|FTF Field Officer Sigmund McKenzie showing off his hydroponic seedling nursery, and a box of lettuce seedlings to soon be delivered to a shadehouse operator. Several recent volunteers have identified specialized seedling nurseries as a key limiting factor in the value chain, so the success and growth of these nurseries are a key component to the industry.|
|Organic pesticide at use in crop and seedling production, through the assistance of recent volunteer Samuel Schaefer-Joel. Following Samuel's recommendations, staff and growers are using the formulated spray and also experimenting with varied formulations to arrive at the mose effective solution. The spray is also well labeled, consistent with recommendations of past volunteers in pesticide safety.|
|Group of CONAGAN participants|
|Local youth helps make silage|
|Group showing silage depository|
The farmers are actively participating and discussing amongst themselves as we work through the exercises, and they express their appreciation for a recordkeeping system they can use for their farming operations and in their homes (quite a few women have attended the workshops and they participate as well as the men ' I love it!).Friday, September 21st:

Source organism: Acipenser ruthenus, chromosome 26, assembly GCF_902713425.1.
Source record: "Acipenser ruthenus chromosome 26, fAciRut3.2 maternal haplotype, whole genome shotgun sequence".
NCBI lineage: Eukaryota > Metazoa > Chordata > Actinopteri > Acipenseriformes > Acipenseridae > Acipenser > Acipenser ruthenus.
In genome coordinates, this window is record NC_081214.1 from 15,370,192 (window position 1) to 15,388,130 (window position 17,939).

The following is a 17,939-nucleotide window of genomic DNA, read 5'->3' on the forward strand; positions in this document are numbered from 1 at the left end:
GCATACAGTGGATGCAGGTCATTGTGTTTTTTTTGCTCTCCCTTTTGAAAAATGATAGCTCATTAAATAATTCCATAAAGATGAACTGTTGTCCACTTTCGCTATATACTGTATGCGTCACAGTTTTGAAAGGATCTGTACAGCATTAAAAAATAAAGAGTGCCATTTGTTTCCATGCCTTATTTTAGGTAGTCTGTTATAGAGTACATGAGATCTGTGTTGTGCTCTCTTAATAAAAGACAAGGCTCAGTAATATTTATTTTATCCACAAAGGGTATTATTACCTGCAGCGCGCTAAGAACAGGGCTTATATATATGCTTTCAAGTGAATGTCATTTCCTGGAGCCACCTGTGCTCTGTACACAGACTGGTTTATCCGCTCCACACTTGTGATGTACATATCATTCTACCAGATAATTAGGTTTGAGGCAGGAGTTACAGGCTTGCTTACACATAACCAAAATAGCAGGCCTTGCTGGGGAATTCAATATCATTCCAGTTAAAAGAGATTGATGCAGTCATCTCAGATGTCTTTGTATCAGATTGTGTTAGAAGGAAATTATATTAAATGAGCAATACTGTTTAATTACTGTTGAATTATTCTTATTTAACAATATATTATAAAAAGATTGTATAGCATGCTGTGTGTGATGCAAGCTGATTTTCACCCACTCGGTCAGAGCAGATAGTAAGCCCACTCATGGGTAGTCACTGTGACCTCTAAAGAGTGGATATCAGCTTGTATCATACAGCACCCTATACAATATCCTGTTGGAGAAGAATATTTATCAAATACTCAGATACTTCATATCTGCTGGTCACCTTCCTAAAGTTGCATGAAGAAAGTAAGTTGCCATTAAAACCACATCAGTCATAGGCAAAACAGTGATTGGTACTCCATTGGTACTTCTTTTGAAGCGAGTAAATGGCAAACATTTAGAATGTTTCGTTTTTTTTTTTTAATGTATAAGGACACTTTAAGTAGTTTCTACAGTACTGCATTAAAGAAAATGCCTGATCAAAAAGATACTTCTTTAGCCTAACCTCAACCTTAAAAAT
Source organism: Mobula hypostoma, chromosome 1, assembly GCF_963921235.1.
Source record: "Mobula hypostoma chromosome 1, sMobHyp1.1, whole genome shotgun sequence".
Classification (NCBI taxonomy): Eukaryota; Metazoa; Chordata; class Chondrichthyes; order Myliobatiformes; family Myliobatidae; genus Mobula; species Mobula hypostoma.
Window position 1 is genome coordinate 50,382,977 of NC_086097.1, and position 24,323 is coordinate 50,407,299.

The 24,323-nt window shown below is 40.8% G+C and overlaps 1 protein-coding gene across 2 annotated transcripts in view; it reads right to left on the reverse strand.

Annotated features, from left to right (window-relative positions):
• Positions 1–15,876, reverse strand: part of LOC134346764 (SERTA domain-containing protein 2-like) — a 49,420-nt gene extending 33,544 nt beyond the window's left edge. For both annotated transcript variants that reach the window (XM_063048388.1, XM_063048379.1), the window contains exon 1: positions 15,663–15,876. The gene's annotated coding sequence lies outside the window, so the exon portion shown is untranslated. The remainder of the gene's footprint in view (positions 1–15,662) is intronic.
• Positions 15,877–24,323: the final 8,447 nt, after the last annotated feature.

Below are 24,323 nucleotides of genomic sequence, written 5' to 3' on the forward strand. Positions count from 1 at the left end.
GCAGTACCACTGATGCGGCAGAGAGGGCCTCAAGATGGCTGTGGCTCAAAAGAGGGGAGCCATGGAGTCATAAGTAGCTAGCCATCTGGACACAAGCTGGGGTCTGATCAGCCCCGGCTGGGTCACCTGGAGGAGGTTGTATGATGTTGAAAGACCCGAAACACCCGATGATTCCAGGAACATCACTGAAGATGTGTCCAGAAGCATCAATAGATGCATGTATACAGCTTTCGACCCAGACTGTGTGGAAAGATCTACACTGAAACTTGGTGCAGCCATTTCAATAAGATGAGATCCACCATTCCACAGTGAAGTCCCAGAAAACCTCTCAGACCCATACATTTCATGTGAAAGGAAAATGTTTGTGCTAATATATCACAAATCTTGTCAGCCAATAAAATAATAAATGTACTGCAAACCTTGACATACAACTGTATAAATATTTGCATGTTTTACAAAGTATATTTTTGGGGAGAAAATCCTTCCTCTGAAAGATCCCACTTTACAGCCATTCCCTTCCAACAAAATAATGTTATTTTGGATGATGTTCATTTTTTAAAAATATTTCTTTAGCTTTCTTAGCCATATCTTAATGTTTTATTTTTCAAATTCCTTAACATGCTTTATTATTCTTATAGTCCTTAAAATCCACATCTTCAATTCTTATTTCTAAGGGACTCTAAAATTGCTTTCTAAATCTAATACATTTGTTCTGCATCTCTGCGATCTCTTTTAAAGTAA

We had our best day yet today in Santa Ana, Santa Barbara. The workshop was well attended (including two women who participated more than some of the men), and the crop we used for an example (beans) allowed us to touch on some topics (loans and rents) not covered in previous days.
I cannot tell you what an experience this has been. It is going so much better than I ever anticipated. The farmers are so eager to learn and keep focused for the whole time. (Workshops have typically been lasting at least 5 hours not including lunch.) I certainly appreciate the opportunity.
|Mr. Chevalley presenting to students|
|Mr. Chevalley during a class discussion|